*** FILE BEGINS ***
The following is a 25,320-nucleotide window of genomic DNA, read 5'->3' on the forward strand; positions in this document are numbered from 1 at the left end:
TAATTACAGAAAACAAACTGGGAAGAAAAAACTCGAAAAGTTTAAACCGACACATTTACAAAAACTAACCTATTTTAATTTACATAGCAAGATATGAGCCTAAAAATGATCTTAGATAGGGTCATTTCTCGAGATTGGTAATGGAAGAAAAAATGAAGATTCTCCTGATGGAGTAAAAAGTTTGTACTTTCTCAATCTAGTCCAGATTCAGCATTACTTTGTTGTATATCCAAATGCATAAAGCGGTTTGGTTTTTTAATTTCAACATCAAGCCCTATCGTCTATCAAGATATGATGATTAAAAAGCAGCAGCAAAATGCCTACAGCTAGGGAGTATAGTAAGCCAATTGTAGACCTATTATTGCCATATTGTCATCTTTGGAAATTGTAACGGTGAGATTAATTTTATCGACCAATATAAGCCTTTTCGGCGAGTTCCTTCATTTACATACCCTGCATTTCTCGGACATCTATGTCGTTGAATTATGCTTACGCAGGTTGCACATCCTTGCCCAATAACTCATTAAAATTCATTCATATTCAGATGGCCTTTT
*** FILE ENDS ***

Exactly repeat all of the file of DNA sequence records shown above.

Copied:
The following is a 25,320-nucleotide window of genomic DNA, read 5'->3' on the forward strand; positions in this document are numbered from 1 at the left end:
TAATTACAGAAAACAAACTGGGAAGAAAAAACTCGAAAAGTTTAAACCGACACATTTACAAAAACTAACCTATTTTAATTTACATAGCAAGATATGAGCCTAAAAATGATCTTAGATAGGGTCATTTCTCGAGATTGGTAATGGAAGAAAAAATGAAGATTCTCCTGATGGAGTAAAAAGTTTGTACTTTCTCAATCTAGTCCAGATTCAGCATTACTTTGTTGTATATCCAAATGCATAAAGCGGTTTGGTTTTTTAATTTCAACATCAAGCCCTATCGTCTATCAAGATATGATGATTAAAAAGCAGCAGCAAAATGCCTACAGCTAGGGAGTATAGTAAGCCAATTGTAGACCTATTATTGCCATATTGTCATCTTTGGAAATTGTAACGGTGAGATTAATTTTATCGACCAATATAAGCCTTTTCGGCGAGTTCCTTCATTTACATACCCTGCATTTCTCGGACATCTATGTCGTTGAATTATGCTTACGCAGGTTGCACATCCTTGCCCAATAACTCATTAAAATTCATTCATATTCAGATGGCCTTTT